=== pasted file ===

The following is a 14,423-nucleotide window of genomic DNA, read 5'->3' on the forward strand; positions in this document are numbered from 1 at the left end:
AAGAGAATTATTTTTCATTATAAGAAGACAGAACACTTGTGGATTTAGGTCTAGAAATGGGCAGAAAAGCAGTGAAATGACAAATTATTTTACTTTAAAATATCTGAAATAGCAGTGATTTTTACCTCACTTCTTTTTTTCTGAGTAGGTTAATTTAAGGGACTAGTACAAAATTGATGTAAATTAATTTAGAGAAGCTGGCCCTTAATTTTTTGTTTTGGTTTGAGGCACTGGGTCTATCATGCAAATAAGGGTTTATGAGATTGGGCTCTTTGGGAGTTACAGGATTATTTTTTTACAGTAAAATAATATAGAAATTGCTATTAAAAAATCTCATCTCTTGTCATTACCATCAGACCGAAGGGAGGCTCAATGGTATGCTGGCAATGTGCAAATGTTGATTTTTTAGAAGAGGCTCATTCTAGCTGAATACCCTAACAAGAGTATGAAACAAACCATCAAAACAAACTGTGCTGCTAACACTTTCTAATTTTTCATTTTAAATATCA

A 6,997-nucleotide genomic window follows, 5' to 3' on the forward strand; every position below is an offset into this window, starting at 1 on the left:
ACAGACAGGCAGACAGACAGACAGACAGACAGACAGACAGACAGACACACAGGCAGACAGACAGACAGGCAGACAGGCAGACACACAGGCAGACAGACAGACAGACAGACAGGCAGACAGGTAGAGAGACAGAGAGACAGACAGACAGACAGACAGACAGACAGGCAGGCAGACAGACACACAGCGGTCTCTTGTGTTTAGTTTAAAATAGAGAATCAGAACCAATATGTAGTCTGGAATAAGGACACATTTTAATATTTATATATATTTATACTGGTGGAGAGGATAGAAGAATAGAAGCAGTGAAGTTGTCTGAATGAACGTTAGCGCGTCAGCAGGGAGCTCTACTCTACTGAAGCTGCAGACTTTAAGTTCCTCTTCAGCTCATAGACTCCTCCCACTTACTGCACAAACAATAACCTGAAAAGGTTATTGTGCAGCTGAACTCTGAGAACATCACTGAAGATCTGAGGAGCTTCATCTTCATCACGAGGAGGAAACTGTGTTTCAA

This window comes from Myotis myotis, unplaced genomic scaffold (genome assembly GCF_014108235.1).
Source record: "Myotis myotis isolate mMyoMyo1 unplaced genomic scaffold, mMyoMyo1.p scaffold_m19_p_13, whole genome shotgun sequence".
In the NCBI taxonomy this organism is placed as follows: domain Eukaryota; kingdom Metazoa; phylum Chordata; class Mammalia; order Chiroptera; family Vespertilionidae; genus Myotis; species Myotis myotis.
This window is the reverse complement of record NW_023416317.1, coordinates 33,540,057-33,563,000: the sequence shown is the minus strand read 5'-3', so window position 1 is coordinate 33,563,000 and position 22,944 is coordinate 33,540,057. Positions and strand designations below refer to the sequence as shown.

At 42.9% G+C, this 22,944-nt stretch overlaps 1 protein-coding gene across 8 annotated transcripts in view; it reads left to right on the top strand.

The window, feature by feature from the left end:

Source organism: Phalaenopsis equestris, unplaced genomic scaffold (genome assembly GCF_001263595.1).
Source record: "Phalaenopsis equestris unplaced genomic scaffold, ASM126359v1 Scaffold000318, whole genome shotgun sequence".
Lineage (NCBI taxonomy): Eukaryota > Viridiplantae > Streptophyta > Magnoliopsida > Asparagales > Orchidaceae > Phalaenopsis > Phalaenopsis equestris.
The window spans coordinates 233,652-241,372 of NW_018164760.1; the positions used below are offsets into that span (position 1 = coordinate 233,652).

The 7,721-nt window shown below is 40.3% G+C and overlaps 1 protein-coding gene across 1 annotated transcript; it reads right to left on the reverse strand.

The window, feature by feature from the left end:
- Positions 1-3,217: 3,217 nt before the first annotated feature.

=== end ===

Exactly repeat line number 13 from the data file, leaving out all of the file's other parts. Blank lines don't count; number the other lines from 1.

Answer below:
Lineage (NCBI taxonomy): Eukaryota > Viridiplantae > Streptophyta > Magnoliopsida > Asparagales > Orchidaceae > Phalaenopsis > Phalaenopsis equestris.